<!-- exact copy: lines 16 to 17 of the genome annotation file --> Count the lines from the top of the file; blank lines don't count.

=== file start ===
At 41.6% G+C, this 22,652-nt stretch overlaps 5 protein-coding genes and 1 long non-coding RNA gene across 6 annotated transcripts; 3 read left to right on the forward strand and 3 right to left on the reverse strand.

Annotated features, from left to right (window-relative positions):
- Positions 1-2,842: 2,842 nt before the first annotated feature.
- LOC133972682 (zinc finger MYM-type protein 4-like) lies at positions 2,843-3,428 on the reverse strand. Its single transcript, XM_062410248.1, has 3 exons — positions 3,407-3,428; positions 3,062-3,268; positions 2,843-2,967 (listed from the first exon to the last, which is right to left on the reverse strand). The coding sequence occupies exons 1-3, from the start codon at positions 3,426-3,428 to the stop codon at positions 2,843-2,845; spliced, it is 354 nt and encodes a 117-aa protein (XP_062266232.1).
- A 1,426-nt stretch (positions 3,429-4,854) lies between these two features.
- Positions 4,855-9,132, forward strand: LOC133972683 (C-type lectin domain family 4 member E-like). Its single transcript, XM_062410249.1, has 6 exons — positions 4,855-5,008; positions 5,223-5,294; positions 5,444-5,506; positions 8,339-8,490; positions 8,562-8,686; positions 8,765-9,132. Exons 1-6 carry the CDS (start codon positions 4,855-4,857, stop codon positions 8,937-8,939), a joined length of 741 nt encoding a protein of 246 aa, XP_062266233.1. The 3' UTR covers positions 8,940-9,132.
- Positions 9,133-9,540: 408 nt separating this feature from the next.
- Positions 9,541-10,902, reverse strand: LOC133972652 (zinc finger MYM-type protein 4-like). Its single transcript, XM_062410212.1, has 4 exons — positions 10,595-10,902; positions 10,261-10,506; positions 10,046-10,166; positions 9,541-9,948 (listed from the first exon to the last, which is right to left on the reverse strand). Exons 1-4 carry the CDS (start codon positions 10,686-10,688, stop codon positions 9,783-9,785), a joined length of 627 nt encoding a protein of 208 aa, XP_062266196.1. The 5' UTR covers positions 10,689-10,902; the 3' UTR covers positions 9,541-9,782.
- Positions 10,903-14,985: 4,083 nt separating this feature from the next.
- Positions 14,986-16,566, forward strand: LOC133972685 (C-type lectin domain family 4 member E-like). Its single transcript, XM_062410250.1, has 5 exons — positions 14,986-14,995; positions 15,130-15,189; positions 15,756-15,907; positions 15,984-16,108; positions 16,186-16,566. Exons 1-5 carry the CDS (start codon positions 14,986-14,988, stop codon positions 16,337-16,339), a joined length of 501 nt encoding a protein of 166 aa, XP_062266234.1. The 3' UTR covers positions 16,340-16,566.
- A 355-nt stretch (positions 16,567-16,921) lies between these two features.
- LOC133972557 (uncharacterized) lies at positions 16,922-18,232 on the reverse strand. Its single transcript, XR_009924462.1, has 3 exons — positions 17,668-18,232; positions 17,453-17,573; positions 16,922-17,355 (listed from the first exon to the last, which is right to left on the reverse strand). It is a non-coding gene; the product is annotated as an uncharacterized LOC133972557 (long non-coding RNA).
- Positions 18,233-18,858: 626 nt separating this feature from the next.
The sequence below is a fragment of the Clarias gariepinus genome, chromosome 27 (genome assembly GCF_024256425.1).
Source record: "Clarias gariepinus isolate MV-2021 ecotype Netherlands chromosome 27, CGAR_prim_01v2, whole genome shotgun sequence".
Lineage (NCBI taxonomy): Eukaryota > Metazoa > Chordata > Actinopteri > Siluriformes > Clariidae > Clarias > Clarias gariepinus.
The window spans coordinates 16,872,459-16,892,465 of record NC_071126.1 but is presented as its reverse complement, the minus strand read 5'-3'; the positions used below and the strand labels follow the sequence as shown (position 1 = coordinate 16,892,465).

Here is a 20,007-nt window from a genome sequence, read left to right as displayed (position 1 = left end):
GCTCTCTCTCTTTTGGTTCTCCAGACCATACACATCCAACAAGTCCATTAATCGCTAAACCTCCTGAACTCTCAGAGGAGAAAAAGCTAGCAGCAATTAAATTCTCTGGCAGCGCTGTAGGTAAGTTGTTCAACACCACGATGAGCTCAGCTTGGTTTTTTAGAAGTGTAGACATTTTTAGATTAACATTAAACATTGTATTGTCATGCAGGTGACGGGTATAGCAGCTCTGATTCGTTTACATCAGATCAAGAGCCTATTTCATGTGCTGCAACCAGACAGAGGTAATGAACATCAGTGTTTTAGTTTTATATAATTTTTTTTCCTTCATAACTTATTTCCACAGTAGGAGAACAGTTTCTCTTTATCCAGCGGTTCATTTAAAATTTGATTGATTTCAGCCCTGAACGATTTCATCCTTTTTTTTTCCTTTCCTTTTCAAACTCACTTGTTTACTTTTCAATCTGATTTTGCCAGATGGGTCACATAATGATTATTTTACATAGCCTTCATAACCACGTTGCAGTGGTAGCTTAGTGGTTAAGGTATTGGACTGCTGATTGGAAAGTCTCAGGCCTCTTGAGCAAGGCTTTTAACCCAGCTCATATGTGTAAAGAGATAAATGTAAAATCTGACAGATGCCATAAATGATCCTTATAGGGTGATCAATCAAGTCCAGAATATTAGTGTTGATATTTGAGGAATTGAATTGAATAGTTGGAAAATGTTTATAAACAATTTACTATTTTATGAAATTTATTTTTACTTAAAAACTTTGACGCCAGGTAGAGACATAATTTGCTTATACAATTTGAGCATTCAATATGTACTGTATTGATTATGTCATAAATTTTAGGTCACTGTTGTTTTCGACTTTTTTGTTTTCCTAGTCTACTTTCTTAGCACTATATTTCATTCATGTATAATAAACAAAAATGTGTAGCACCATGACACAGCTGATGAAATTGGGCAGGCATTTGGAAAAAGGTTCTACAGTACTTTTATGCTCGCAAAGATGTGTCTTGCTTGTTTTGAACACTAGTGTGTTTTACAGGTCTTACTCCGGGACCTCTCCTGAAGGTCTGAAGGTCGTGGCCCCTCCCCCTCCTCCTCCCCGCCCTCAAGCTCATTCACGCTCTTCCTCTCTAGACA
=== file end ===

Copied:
Lineage (NCBI taxonomy): Eukaryota > Metazoa > Chordata > Actinopteri > Siluriformes > Clariidae > Clarias > Clarias gariepinus.
The window spans coordinates 16,872,459-16,892,465 of record NC_071126.1 but is presented as its reverse complement, the minus strand read 5'-3'; the positions used below and the strand labels follow the sequence as shown (position 1 = coordinate 16,892,465).